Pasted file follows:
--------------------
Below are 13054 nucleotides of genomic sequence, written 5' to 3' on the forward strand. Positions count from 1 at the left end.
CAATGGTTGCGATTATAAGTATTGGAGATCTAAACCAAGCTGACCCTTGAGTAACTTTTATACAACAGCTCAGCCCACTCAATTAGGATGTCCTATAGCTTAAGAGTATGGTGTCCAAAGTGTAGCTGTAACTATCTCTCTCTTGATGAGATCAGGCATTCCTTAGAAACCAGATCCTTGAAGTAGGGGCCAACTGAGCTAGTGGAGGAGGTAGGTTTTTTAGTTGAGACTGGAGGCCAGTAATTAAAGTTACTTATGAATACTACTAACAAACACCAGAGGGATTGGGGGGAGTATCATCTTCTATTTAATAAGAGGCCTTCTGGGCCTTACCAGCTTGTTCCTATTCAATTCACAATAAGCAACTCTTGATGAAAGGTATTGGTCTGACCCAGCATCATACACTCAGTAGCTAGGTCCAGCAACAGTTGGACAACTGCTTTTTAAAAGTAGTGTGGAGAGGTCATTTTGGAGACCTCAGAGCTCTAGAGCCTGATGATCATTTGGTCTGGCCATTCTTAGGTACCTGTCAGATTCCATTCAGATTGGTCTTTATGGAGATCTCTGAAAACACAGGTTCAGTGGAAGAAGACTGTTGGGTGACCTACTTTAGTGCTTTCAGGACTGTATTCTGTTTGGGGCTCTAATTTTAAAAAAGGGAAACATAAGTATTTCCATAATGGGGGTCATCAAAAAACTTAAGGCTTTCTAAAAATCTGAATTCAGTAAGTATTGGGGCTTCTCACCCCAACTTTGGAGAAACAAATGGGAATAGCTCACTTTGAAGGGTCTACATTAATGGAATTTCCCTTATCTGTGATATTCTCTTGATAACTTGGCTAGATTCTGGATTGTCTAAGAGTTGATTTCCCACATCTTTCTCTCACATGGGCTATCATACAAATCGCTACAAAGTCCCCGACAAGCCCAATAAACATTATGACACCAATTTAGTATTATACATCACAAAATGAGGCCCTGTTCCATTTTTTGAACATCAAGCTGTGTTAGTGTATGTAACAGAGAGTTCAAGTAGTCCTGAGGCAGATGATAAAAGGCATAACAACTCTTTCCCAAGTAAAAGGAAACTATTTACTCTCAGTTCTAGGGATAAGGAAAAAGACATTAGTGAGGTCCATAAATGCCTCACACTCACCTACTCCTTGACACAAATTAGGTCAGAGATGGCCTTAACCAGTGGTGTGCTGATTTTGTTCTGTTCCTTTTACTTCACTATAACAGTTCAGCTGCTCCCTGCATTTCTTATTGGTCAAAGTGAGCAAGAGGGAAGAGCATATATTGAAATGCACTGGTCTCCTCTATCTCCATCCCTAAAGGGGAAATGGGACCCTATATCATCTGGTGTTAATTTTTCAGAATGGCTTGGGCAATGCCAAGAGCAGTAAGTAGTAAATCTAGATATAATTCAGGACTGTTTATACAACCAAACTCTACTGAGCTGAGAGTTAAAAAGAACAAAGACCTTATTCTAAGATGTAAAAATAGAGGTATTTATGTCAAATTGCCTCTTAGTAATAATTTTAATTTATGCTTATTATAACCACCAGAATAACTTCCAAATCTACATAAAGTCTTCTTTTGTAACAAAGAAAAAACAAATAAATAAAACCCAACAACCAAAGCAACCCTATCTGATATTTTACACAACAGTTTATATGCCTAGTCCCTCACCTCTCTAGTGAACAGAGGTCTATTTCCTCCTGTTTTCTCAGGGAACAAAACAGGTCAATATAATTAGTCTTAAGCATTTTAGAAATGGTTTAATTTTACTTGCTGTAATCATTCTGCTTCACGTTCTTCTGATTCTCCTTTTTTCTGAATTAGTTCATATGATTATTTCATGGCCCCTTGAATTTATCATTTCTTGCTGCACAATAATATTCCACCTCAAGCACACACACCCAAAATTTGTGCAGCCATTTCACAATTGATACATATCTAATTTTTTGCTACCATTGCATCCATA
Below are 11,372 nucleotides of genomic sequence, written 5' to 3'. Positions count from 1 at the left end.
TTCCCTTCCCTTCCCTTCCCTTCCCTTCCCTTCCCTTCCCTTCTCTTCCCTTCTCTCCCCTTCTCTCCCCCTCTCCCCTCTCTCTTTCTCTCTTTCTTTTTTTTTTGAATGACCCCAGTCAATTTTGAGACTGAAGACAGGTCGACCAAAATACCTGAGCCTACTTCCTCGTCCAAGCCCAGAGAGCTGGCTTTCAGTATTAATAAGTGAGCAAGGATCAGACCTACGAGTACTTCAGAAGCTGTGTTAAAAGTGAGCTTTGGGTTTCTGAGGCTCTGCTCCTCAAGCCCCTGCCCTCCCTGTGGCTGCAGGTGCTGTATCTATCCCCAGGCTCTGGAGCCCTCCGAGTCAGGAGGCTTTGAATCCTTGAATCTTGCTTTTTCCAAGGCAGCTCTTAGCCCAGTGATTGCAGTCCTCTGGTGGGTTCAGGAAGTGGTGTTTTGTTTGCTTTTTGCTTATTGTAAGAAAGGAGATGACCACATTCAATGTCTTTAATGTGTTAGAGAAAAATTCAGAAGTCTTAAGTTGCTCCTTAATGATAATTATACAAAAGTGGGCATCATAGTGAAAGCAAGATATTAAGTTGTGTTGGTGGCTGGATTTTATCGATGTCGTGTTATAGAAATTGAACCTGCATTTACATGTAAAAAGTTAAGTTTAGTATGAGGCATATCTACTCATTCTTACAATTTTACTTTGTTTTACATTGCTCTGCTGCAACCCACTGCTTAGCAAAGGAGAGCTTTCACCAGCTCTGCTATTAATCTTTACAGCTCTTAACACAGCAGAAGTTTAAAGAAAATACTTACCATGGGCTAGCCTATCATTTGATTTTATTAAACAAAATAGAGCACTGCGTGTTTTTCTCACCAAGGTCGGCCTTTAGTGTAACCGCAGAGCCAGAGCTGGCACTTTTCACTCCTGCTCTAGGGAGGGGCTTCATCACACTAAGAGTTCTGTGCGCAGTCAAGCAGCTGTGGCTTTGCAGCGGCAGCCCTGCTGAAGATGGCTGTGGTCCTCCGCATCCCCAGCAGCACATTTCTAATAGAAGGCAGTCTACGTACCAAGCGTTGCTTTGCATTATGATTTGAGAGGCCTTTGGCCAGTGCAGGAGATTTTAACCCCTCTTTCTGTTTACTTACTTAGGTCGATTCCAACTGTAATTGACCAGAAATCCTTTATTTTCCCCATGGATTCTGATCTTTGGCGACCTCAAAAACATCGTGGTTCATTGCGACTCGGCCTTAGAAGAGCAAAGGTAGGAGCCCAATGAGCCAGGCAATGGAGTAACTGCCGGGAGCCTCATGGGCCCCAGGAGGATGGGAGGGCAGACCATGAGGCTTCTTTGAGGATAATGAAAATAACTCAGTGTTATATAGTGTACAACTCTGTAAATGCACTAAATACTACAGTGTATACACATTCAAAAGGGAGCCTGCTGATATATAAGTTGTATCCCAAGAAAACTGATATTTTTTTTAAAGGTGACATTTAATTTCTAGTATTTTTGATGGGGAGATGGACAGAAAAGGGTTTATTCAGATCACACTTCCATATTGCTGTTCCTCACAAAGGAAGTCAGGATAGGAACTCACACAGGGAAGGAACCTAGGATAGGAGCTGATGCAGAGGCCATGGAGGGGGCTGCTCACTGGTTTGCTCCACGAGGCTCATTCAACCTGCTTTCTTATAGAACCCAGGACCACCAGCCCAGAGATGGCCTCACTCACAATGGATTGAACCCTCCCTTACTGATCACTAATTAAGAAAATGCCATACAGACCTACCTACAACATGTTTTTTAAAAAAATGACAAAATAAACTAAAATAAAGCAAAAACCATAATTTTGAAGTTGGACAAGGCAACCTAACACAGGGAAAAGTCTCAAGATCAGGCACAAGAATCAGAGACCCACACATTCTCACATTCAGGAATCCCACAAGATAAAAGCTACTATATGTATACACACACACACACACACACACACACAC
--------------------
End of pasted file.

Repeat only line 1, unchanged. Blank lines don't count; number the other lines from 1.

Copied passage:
Below are 13054 nucleotides of genomic sequence, written 5' to 3' on the forward strand. Positions count from 1 at the left end.